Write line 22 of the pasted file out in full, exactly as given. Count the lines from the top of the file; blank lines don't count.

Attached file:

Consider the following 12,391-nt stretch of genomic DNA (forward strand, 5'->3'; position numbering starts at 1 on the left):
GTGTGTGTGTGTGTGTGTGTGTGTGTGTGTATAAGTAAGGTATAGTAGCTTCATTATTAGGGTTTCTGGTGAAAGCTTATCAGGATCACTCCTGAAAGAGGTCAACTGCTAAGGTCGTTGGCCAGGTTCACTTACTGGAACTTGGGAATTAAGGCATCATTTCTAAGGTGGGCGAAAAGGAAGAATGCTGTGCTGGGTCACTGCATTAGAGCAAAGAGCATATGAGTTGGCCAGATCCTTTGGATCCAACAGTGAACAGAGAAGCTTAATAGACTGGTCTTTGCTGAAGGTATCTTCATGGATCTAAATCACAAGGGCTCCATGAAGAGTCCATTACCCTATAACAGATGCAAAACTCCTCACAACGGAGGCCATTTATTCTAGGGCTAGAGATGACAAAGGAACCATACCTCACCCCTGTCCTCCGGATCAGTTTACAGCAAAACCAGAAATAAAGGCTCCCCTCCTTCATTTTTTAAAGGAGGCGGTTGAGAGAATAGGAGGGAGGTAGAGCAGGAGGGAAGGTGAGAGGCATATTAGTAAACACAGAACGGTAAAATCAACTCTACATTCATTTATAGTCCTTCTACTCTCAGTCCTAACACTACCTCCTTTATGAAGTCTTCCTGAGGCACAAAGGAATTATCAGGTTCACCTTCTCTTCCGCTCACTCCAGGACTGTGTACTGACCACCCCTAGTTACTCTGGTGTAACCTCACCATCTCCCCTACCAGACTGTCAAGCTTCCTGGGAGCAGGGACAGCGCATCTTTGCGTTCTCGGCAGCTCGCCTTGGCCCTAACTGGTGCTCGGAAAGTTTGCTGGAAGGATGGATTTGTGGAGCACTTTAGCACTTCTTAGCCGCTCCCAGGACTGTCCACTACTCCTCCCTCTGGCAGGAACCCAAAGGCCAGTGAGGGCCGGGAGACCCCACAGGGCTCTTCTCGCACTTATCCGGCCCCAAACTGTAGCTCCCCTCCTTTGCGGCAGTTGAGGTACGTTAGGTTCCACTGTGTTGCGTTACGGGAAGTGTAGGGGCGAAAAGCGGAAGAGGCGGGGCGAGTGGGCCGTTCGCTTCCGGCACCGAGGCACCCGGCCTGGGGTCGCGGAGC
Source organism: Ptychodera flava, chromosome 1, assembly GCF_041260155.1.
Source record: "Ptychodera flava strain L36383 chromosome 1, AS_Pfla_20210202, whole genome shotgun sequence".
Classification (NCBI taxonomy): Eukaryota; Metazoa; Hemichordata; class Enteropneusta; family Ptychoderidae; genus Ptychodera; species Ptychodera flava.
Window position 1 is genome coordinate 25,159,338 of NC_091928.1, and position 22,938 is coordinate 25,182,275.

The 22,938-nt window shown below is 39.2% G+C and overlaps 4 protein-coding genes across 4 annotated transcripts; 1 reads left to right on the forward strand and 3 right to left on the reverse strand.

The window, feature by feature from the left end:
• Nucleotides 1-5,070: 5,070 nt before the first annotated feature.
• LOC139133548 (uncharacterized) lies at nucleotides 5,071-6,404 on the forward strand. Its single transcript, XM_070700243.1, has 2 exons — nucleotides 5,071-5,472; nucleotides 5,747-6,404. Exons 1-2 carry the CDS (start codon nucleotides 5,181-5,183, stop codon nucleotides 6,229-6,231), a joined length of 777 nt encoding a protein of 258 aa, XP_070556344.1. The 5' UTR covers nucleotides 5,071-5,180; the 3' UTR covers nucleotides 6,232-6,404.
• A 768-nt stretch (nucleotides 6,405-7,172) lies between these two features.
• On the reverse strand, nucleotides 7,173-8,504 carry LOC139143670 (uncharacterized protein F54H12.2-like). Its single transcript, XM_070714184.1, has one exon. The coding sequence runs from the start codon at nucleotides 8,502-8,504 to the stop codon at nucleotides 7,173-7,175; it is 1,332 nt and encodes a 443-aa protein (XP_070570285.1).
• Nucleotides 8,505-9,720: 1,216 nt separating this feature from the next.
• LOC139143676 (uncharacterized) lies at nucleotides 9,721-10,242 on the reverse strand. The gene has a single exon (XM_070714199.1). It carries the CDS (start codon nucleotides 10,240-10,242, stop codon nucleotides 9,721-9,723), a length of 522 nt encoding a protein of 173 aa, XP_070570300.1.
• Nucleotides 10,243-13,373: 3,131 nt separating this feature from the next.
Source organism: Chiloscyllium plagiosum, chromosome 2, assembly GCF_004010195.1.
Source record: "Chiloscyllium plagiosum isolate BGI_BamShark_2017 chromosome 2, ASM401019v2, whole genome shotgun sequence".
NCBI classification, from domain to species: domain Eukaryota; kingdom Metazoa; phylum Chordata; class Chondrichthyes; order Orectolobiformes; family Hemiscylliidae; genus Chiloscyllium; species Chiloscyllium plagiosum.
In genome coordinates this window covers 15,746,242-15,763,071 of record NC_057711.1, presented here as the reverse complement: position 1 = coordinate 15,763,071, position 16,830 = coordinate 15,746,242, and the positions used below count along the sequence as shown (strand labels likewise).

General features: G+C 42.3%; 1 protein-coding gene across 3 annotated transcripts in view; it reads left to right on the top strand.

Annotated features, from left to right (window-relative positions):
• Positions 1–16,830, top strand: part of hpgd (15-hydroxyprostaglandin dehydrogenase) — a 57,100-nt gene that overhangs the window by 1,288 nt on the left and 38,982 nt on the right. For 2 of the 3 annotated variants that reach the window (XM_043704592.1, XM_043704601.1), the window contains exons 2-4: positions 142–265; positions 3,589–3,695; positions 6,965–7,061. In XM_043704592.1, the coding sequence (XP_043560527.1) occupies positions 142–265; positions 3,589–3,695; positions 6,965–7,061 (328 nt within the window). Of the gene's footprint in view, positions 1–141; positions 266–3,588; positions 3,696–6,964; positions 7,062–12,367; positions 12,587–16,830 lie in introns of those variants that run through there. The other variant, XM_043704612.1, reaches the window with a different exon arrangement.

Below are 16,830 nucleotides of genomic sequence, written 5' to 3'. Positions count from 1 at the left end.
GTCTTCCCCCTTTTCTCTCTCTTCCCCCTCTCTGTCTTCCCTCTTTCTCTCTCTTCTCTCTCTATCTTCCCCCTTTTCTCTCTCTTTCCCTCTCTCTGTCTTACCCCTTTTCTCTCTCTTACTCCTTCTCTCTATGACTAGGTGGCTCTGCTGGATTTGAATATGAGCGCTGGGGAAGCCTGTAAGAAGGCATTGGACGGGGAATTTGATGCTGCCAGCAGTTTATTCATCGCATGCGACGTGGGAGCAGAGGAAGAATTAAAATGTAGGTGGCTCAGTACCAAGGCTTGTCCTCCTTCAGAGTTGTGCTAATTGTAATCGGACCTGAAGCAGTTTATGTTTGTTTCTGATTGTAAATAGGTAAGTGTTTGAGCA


• Positions 1–16,830, top strand: part of hpgd (15-hydroxyprostaglandin dehydrogenase) — a 57,100-nt gene that overhangs the window by 1,288 nt on the left and 38,982 nt on the right. For 2 of the 3 annotated variants that reach the window (XM_043704592.1, XM_043704601.1), the window contains exons 2-4: positions 142–265; positions 3,589–3,695; positions 6,965–7,061. In XM_043704592.1, the coding sequence (XP_043560527.1) occupies positions 142–265; positions 3,589–3,695; positions 6,965–7,061 (328 nt within the window). Of the gene's footprint in view, positions 1–141; positions 266–3,588; positions 3,696–6,964; positions 7,062–12,367; positions 12,587–16,830 lie in introns of those variants that run through there. The other variant, XM_043704612.1, reaches the window with a different exon arrangement.